By Dave Chase
FEBRUARY 3, 2016 – Recently, headlines screamed about UnitedHealth threatening to leave the ACA Exchanges. As Bruce Japsen reported, United is losing hundreds of millions on the public exchanges. Meanwhile, virtually no one has noticed perhaps the smartest move I’ve seen any health insurer make — build a de novo value-based primary care model from the ground up that is optimized for the consumer and small business market that the exchanges target.
STARTUP: New health care company coming to Chicago and Atlanta … will combine insurance and medical clinics
While there has been no public announcement, Iora Health is clearly operating the first Harken practices. A quick Google search reveals significant physician and professional overlap between the two companies. Even more telling, Harken Health employs the Iora business model. ~Dave Chase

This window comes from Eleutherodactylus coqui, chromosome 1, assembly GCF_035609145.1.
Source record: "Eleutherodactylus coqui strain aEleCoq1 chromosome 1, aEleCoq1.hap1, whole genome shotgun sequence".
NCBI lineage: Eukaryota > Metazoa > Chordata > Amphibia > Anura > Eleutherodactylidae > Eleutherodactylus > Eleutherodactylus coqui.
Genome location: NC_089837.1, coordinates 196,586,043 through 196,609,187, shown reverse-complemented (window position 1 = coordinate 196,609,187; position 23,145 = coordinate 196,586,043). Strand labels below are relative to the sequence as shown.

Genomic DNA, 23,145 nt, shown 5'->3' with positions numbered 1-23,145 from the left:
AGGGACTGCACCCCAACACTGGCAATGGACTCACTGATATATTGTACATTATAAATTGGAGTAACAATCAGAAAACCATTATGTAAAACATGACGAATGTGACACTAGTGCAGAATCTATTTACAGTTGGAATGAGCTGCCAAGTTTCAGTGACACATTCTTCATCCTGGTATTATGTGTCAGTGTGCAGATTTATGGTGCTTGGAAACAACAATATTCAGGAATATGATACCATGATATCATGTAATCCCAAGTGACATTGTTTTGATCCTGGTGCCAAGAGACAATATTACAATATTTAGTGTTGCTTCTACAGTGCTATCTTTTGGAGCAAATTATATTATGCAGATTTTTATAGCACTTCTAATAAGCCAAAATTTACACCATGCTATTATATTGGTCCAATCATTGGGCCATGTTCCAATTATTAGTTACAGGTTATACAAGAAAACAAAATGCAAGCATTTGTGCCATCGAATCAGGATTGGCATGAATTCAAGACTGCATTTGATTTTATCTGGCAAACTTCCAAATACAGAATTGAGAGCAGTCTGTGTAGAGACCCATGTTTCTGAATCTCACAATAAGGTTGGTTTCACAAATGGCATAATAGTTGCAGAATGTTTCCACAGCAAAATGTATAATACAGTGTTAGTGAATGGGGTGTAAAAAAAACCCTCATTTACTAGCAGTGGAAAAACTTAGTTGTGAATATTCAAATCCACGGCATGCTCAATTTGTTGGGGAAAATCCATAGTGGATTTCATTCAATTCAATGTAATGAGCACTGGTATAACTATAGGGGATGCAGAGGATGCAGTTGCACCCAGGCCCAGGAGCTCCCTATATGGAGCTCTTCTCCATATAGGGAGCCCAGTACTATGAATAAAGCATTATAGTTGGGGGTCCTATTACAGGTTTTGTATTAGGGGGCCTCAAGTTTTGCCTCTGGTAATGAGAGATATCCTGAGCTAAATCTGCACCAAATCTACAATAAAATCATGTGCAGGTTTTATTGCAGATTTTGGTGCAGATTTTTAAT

It should come as no surprise that most health plans aren’t doing very well with consumers. After all, health insurers have the lowest Net Promoter Score (NPS) of any industry. As I’ve pointed out many times, the status quo health benefits couldn’t be worse and there is catastrophic misalignment of resources to have a successful population health program. It’s not uncommon for some health insurers to actually have a negative NPS. Meanwhile, there are startups who have tackled healthcare’s most vexing problem — pricing failure — via Transparent Medical Networks. It can make one wonder what all those health plan and benefits people have been doing while a startup could slay the healthcare cost beast relatively easily. The evidence is crystal clear that health plans have made no dent in making the country healthier, improving the consumer experience or controlling costs and we know how doctors feel about dealing with insurance. This is highlighted in the New Health Plans, New Health Benefits section of the 95 Theses for a New Health Ecosystem